NCCN Guidelines for Patients® | Caring for Adolescents and Young Adults - page 46

46
NCCN Guidelines for Patients
®
: Caring for Adolescents and Young Adults
Version 2013
Part 4: Navigating the treatment process
Whether you go hunting for information yourself or
hand the job over to a computer-savvy friend or relative,
you should take some time to figure out what you’ll be
searching for. Start with the information you already have
about the cancer—the diagnosis, the stage, the histologic
grade, etc. You’ll want to look for information that applies
to the specific cancer you have, and weed out information
that doesn’t. For example, if you have a stage 2 breast
cancer that will not respond to estrogen, there’s not much
point in pulling up information on stage 4 breast cancer
that’s hormone receptor-positive.
The Internet can be an incredible resource, but it’s also
littered with inaccurate information and scams, including
Web sites promoting unproven or downright dangerous
“alternative” therapies. Some of the most obvious “red
flags” include:
Claims that a particular treatment will work for every
type of cancer,
Treatments that are only available from one
individual or facility, or that can only be purchased
outside of the U.S.,
Claims that the government/pharmaceutical
companies/medical establishment “don’t want you to
know” about the treatment (or doctor, or theory),
Patient testimonials without any scientific backup,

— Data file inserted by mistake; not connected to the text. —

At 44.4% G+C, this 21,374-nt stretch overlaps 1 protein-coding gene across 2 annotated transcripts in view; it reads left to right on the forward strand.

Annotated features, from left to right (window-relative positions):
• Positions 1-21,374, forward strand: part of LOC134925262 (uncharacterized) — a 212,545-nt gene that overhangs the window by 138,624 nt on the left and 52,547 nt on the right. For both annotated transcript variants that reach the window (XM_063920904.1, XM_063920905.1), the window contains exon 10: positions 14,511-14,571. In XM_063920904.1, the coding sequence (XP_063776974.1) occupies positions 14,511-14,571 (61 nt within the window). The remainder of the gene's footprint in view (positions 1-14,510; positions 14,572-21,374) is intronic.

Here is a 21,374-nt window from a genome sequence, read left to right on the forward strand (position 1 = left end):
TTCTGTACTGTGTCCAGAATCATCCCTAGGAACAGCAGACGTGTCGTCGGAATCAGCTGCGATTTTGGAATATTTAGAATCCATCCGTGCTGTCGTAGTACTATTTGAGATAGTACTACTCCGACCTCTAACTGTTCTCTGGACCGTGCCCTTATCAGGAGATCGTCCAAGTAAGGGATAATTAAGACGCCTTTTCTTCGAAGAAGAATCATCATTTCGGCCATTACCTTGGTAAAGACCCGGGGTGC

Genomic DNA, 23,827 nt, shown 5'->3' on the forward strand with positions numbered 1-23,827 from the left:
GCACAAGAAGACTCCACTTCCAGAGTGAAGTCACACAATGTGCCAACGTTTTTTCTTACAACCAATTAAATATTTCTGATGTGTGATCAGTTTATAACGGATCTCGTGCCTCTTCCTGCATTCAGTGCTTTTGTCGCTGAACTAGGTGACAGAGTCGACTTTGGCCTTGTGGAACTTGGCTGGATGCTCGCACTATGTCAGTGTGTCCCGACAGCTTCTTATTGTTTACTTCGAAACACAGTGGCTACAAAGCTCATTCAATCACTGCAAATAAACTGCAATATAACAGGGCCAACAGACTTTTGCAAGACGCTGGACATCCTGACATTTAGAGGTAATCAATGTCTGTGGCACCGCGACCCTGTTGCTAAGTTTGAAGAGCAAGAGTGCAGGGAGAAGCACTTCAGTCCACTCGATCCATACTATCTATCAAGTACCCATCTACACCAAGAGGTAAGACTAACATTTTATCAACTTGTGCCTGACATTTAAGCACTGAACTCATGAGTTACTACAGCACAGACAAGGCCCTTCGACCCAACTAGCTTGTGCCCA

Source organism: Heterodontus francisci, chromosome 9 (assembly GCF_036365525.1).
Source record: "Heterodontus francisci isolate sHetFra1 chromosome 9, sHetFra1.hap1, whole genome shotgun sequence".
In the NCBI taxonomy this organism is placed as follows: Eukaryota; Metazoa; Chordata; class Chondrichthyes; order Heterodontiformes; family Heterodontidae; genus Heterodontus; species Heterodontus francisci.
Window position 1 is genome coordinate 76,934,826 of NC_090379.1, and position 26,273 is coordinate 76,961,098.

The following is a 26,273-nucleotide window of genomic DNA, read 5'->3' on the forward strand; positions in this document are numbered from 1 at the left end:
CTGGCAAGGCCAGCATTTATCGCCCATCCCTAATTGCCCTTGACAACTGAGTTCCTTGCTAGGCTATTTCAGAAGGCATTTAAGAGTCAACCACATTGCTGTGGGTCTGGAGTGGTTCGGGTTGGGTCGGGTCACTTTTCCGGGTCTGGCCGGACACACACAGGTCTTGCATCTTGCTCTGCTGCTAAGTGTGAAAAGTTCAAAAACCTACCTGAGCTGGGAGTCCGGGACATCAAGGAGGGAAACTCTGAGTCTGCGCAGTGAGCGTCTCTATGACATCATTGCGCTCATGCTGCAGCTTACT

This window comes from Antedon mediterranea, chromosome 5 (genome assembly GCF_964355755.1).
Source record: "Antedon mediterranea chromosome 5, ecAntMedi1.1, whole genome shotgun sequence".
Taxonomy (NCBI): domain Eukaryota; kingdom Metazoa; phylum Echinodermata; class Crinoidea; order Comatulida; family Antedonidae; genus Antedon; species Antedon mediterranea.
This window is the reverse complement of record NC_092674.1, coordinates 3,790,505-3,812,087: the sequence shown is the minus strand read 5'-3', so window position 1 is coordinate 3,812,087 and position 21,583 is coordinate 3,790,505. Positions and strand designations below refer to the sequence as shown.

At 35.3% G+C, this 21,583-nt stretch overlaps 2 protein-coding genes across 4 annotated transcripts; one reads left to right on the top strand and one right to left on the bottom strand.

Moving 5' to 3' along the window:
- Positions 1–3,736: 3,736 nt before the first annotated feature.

“References” from magazines or newspapers
instead of recognized scientific journals,
Offers of online diagnosis or treatment advice, and
Claims that the site is the “best” or “only” source
of information on a particular topic.
In general, government-based (.gov) and university-
based (.edu) Web sites are reliable sources of
information and are less likely to be trying to sell you
something than commercial (.com) sites. Not-for-profit
organizations (.org) also tend to be good sources, but
it’s always a good idea to check on who is funding the
organization. Some not-for-profits may have political,
social, or religious points of view that influence the Web
site’s content. If a site doesn’t provide information on its
sponsors, advertisers, or funding source, you may want
to take it with quite a few grains of salt. Other questions
to consider are:
Who’s checking the information?
Reliable health
Web sites will have an editorial or advisory board
that reviews and approves the site’s contents. The
site should include the full names, credentials, and
contact information for each of these individuals.
Where are the references?
Medical claims and
scientific information should always be supported by
a reference from a scientific journal. (Think
Lancet
or
The New England Journal of Medicine
, not
National
Enquirer
.) If the site is reference-free, there’s no way
to check on the accuracy of the information.
How current is the information?
The Internet is
forever, and there are a lot of sites floating around
that may have been current 5 or 10 years ago, but
are now woefully out of date. Since cancer research
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